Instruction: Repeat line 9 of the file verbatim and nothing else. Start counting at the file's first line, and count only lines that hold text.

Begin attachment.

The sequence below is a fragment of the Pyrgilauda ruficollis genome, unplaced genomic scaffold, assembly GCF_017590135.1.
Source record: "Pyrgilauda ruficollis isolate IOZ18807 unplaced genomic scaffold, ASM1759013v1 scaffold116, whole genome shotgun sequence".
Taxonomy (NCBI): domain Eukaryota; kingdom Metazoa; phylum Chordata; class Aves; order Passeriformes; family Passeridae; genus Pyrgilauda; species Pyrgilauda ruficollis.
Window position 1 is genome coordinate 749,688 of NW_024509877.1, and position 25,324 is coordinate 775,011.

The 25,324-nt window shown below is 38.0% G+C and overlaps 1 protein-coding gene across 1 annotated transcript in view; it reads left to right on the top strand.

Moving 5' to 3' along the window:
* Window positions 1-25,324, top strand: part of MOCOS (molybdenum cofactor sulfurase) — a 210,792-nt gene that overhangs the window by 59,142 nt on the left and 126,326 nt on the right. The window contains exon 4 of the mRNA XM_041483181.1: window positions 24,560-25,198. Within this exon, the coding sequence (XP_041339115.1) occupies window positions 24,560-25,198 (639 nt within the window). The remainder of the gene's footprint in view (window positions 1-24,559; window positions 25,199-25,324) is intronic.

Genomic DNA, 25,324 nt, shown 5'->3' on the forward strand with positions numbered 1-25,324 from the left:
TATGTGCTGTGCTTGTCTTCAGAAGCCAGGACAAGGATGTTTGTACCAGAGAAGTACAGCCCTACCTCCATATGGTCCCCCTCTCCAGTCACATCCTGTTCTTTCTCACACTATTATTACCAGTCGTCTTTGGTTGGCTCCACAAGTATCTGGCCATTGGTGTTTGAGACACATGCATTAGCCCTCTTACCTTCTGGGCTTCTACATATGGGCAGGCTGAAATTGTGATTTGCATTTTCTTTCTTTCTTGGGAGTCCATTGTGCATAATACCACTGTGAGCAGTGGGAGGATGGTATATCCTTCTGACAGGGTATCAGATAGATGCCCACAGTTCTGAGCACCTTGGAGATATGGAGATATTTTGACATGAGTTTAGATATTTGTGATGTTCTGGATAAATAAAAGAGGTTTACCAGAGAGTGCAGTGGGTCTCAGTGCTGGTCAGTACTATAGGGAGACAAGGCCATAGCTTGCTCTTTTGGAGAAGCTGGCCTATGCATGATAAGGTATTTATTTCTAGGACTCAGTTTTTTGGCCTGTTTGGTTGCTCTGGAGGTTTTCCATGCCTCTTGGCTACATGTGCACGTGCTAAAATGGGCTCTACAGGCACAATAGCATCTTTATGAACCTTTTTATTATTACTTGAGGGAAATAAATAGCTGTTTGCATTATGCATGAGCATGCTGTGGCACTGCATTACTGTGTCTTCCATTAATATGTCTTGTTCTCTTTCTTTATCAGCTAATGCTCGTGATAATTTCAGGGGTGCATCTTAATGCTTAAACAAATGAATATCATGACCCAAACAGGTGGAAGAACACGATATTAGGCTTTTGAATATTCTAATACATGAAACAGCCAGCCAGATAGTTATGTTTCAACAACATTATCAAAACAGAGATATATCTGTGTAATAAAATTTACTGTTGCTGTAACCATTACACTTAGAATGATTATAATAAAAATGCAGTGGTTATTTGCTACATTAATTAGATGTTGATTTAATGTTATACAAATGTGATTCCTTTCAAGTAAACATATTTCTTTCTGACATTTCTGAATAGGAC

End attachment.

TATGTGCTGTGCTTGTCTTCAGAAGCCAGGACAAGGATGTTTGTACCAGAGAAGTACAGCCCTACCTCCATATGGTCCCCCTCTCCAGTCACATCCTGTTCTTTCTCACACTATTATTACCAGTCGTCTTTGGTTGGCTCCACAAGTATCTGGCCATTGGTGTTTGAGACACATGCATTAGCCCTCTTACCTTCTGGGCTTCTACATATGGGCAGGCTGAAATTGTGATTTGCATTTTCTTTCTTTCTTGGGAGTCCATTGTGCATAATACCACTGTGAGCAGTGGGAGGATGGTATATCCTTCTGACAGGGTATCAGATAGATGCCCACAGTTCTGAGCACCTTGGAGATATGGAGATATTTTGACATGAGTTTAGATATTTGTGATGTTCTGGATAAATAAAAGAGGTTTACCAGAGAGTGCAGTGGGTCTCAGTGCTGGTCAGTACTATAGGGAGACAAGGCCATAGCTTGCTCTTTTGGAGAAGCTGGCCTATGCATGATAAGGTATTTATTTCTAGGACTCAGTTTTTTGGCCTGTTTGGTTGCTCTGGAGGTTTTCCATGCCTCTTGGCTACATGTGCACGTGCTAAAATGGGCTCTACAGGCACAATAGCATCTTTATGAACCTTTTTATTATTACTTGAGGGAAATAAATAGCTGTTTGCATTATGCATGAGCATGCTGTGGCACTGCATTACTGTGTCTTCCATTAATATGTCTTGTTCTCTTTCTTTATCAGCTAATGCTCGTGATAATTTCAGGGGTGCATCTTAATGCTTAAACAAATGAATATCATGACCCAAACAGGTGGAAGAACACGATATTAGGCTTTTGAATATTCTAATACATGAAACAGCCAGCCAGATAGTTATGTTTCAACAACATTATCAAAACAGAGATATATCTGTGTAATAAAATTTACTGTTGCTGTAACCATTACACTTAGAATGATTATAATAAAAATGCAGTGGTTATTTGCTACATTAATTAGATGTTGATTTAATGTTATACAAATGTGATTCCTTTCAAGTAAACATATTTCTTTCTGACATTTCTGAATAGGAC